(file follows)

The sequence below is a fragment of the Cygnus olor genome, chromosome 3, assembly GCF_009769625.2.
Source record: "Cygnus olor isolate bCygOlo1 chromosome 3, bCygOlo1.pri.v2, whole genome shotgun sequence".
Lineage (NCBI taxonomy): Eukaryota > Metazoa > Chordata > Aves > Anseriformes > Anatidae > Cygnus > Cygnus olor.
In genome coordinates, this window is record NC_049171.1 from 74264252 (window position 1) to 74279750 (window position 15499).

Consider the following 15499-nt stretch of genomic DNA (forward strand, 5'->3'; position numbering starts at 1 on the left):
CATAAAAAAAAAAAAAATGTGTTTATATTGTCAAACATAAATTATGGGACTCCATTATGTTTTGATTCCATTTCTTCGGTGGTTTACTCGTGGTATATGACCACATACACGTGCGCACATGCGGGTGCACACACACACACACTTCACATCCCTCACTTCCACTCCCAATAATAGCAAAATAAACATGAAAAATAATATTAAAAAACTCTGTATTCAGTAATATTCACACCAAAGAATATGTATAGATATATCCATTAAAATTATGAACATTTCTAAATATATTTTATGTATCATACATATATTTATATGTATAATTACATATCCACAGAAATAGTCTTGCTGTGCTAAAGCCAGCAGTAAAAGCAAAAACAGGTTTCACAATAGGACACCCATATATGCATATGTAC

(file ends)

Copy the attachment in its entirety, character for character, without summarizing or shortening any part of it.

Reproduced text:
The sequence below is a fragment of the Cygnus olor genome, chromosome 3, assembly GCF_009769625.2.
Source record: "Cygnus olor isolate bCygOlo1 chromosome 3, bCygOlo1.pri.v2, whole genome shotgun sequence".
Lineage (NCBI taxonomy): Eukaryota > Metazoa > Chordata > Aves > Anseriformes > Anatidae > Cygnus > Cygnus olor.
In genome coordinates, this window is record NC_049171.1 from 74264252 (window position 1) to 74279750 (window position 15499).

Consider the following 15499-nt stretch of genomic DNA (forward strand, 5'->3'; position numbering starts at 1 on the left):
CATAAAAAAAAAAAAAATGTGTTTATATTGTCAAACATAAATTATGGGACTCCATTATGTTTTGATTCCATTTCTTCGGTGGTTTACTCGTGGTATATGACCACATACACGTGCGCACATGCGGGTGCACACACACACACACTTCACATCCCTCACTTCCACTCCCAATAATAGCAAAATAAACATGAAAAATAATATTAAAAAACTCTGTATTCAGTAATATTCACACCAAAGAATATGTATAGATATATCCATTAAAATTATGAACATTTCTAAATATATTTTATGTATCATACATATATTTATATGTATAATTACATATCCACAGAAATAGTCTTGCTGTGCTAAAGCCAGCAGTAAAAGCAAAAACAGGTTTCACAATAGGACACCCATATATGCATATGTAC